President Obama announced today that 8 million people have signed up for the marketplaces created by the Affordable Care Act, including the Arkansas Health Insurance Marketplace (millions more have gained coverage via Medicaid expansion or via the law’s provision allowing people under the age of 26 to stay on their parents’ plan). Around 5 million more have signed up in plans that meet Obamacare’s standards outside of the Obamacare marketplaces.
The Congressional Budget Office originally projected that 7 million would sign up on the marketplaces. That seemed impossible late last year after the disastrous rollout of healthcare.gov (though in retrospect, that disaster may turn out to be a blip in the grand scheme of things). Many of the law’s critics gleefully claimed that the law was doomed to collapse or that nobody wanted the products on offer. Many open questions about the law remain, but the trainwreck predictions were wrong. Thanks to a massive late surge — with 3.7 million signups between March 1 and April 15 — enrollment in the marketplaces outpaced the original projection, hitting 8 million.
Sarah Kliff over at vox.com summarizes the news thusly: “There’s a very simple reason that Obamacare hit 8 million sign-ups: Being uninsured is horrible.”
“This thing is working,” Obama said in a speech today, adding that Democrats should “forcefully defend and be proud of” the law. Said Obama, “The repeal debate is and should be over.” Well, that sounds like wishful thinking. Someone tell Rep. Tom Cotton!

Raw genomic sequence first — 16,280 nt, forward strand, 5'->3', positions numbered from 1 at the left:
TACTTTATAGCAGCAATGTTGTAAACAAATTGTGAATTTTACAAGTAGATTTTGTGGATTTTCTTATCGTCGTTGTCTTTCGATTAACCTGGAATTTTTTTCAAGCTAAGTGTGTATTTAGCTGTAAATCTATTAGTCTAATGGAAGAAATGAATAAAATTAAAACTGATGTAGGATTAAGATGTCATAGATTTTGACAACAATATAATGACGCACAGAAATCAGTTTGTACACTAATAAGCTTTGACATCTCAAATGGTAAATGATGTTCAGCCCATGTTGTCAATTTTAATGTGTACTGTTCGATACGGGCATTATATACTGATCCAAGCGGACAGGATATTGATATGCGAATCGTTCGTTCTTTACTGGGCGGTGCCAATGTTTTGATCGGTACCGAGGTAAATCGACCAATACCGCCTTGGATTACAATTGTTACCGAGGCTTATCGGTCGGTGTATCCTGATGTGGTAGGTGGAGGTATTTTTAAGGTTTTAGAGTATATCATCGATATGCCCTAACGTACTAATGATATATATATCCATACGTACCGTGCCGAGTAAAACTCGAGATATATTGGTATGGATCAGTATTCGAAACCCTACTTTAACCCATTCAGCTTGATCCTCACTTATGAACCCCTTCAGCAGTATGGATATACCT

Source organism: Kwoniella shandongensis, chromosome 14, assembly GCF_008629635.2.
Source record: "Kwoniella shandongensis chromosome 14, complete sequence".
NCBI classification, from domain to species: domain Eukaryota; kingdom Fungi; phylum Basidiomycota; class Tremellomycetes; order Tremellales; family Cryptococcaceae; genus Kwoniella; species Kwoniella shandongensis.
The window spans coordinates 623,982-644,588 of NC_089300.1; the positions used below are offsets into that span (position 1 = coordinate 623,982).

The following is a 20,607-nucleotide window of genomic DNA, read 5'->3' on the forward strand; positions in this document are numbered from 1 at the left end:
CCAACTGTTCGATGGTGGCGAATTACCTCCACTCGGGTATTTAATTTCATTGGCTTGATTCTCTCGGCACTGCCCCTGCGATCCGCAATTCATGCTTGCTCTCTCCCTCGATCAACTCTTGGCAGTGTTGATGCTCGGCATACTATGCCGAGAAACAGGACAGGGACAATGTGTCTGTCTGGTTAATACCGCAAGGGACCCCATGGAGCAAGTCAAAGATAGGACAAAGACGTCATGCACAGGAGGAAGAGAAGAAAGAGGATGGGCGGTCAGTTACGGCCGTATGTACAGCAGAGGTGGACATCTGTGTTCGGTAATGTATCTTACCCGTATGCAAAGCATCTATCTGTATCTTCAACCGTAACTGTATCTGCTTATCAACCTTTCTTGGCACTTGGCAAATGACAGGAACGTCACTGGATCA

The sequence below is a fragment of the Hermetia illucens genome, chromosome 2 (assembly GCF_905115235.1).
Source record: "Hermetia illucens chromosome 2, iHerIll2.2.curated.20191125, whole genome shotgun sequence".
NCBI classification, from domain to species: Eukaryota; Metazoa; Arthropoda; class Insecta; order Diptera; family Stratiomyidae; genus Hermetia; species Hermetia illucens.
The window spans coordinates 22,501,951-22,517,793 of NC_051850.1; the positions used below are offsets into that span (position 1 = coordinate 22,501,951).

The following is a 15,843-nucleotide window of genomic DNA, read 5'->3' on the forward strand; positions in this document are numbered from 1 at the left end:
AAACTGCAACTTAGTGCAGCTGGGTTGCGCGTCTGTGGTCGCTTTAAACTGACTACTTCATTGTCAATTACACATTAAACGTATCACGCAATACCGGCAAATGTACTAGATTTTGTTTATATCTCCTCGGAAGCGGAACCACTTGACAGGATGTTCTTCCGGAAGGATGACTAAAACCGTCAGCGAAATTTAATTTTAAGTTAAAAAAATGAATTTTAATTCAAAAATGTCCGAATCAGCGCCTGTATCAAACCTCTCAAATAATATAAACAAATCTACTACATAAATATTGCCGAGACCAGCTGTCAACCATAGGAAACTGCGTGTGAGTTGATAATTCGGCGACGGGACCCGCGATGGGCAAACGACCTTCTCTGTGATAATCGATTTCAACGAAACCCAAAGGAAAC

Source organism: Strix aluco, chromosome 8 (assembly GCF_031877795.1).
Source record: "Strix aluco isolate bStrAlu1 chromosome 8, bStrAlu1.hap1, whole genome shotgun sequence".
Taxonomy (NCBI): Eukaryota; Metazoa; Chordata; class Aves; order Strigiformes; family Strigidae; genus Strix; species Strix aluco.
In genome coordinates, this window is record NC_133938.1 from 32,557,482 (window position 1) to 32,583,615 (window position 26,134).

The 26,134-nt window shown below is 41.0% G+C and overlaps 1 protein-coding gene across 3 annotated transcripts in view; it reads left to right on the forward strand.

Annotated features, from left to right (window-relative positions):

On Fox News, Ed Henry said, “I have to admit the story on health care has gotten better.”
Of the 8 million enrollees, 28 percent are between the ages of 18-34 (35 percent were under 35, including children).
Jonathan Cohn puts the age mix into perspective:
As for the age mix, you may have heard that about 40 percent of the population eligible for coverage in the marketplaces is between the ages of 18 and 34. That’s true and, obviously, 28 percent is a lot less than 40 percent. The worry has always been that older and sicker people would sign up in unusually high numbers, forcing insurers to raise their prices next year and beyond.
But insurance companies didn’t expect young people to sign up in proportion to their numbers in the population. They knew participation would be a bit lower and they set premiums accordingly. Only company officials know exactly what they were projecting—that’s proprietary information—but one good metric is the signup rate in Massachusetts, in 2007, when that state had open enrollment for its version of the same reforms. According to information provided by Jonathan Gruber, the MIT economist and reform architect, 28.3 percent of Massachusetts enrollees were ages 19 to 34, a comparable age group.
And Obamacare’s age mix, Cohn points out, looks very close to the first year of Massachusetts: